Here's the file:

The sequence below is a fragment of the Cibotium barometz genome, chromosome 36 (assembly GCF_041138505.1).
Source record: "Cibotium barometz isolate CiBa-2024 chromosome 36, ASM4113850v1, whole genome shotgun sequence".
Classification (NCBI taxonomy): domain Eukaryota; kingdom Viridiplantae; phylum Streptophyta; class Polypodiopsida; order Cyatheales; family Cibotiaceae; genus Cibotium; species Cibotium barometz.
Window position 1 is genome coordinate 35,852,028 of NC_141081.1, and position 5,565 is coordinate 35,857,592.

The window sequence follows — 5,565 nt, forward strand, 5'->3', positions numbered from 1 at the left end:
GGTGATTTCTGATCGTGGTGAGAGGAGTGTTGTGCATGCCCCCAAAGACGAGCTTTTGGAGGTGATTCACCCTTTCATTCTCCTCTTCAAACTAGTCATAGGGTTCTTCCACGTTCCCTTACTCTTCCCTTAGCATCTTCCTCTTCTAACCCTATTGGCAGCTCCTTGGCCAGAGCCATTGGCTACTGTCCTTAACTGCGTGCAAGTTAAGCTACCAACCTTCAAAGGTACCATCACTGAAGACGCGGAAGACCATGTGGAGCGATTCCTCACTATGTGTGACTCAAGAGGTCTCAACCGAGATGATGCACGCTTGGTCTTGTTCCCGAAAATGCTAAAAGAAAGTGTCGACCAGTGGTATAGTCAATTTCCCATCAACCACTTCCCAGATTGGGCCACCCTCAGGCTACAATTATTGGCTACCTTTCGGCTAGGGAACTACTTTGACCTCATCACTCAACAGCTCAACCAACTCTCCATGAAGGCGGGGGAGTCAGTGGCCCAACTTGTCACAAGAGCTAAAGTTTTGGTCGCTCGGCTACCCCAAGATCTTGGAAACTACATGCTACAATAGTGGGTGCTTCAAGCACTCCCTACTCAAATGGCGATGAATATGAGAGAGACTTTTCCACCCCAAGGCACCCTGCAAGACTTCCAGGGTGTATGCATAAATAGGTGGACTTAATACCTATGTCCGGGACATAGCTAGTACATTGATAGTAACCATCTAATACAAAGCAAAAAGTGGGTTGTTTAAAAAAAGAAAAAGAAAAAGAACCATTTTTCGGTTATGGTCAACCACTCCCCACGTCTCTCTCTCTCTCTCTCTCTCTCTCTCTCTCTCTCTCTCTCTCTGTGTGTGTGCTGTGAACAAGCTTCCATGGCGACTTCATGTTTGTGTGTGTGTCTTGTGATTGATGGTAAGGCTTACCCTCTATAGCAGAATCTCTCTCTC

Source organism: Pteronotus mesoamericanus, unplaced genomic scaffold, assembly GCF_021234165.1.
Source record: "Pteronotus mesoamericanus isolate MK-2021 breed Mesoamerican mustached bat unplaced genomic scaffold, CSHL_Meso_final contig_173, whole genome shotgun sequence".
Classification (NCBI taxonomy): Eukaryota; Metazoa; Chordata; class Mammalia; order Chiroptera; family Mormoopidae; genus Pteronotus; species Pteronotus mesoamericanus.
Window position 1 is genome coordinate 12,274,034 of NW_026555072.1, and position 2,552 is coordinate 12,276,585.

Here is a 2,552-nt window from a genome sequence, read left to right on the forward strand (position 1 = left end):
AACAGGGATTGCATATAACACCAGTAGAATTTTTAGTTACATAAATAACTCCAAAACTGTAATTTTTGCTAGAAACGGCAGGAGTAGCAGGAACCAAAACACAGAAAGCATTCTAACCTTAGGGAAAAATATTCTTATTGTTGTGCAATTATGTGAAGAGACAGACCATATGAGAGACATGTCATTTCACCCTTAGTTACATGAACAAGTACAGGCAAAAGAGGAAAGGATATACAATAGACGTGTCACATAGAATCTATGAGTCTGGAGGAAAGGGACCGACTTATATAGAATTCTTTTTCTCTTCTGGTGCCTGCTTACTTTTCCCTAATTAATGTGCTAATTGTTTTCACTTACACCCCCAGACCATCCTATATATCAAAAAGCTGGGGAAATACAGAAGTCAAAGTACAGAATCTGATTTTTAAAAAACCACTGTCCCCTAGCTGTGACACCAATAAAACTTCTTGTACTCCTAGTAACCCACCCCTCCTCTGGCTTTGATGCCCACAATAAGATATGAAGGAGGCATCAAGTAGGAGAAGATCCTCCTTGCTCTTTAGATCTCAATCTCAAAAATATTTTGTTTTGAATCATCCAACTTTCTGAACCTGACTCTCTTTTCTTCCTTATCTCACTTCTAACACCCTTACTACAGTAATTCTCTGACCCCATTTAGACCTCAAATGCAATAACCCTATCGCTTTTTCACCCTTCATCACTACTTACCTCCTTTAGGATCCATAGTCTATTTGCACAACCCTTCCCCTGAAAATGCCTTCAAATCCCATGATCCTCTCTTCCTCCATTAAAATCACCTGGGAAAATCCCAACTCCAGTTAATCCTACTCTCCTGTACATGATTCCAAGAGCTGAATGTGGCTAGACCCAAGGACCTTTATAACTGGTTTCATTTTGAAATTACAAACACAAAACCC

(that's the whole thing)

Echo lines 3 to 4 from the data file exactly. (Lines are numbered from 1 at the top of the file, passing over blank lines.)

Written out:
Classification (NCBI taxonomy): domain Eukaryota; kingdom Viridiplantae; phylum Streptophyta; class Polypodiopsida; order Cyatheales; family Cibotiaceae; genus Cibotium; species Cibotium barometz.
Window position 1 is genome coordinate 35,852,028 of NC_141081.1, and position 5,565 is coordinate 35,857,592.